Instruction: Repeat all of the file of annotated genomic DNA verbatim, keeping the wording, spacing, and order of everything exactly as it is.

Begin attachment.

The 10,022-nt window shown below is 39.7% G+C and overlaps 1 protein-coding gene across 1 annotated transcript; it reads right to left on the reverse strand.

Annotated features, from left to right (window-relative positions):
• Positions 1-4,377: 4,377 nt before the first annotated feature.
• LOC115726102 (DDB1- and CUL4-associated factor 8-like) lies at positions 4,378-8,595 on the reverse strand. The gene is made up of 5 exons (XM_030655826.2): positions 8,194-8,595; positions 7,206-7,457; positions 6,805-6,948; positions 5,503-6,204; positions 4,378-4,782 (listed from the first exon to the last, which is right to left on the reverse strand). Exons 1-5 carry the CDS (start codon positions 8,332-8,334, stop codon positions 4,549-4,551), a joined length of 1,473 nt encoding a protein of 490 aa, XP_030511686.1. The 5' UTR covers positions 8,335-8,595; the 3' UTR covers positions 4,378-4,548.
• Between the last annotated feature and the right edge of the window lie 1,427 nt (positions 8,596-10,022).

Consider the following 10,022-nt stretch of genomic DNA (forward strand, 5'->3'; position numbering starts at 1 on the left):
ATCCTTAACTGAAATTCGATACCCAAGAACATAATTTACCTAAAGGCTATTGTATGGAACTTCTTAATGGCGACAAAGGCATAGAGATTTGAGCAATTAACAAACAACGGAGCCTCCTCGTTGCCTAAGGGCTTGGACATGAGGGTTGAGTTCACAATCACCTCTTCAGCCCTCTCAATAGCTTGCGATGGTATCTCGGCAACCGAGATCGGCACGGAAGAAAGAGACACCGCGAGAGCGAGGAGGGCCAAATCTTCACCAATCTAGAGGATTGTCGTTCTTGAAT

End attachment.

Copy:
The 10,022-nt window shown below is 39.7% G+C and overlaps 1 protein-coding gene across 1 annotated transcript; it reads right to left on the reverse strand.

Annotated features, from left to right (window-relative positions):
• Positions 1-4,377: 4,377 nt before the first annotated feature.
• LOC115726102 (DDB1- and CUL4-associated factor 8-like) lies at positions 4,378-8,595 on the reverse strand. The gene is made up of 5 exons (XM_030655826.2): positions 8,194-8,595; positions 7,206-7,457; positions 6,805-6,948; positions 5,503-6,204; positions 4,378-4,782 (listed from the first exon to the last, which is right to left on the reverse strand). Exons 1-5 carry the CDS (start codon positions 8,332-8,334, stop codon positions 4,549-4,551), a joined length of 1,473 nt encoding a protein of 490 aa, XP_030511686.1. The 5' UTR covers positions 8,335-8,595; the 3' UTR covers positions 4,378-4,548.
• Between the last annotated feature and the right edge of the window lie 1,427 nt (positions 8,596-10,022).

Consider the following 10,022-nt stretch of genomic DNA (forward strand, 5'->3'; position numbering starts at 1 on the left):
ATCCTTAACTGAAATTCGATACCCAAGAACATAATTTACCTAAAGGCTATTGTATGGAACTTCTTAATGGCGACAAAGGCATAGAGATTTGAGCAATTAACAAACAACGGAGCCTCCTCGTTGCCTAAGGGCTTGGACATGAGGGTTGAGTTCACAATCACCTCTTCAGCCCTCTCAATAGCTTGCGATGGTATCTCGGCAACCGAGATCGGCACGGAAGAAAGAGACACCGCGAGAGCGAGGAGGGCCAAATCTTCACCAATCTAGAGGATTGTCGTTCTTGAAT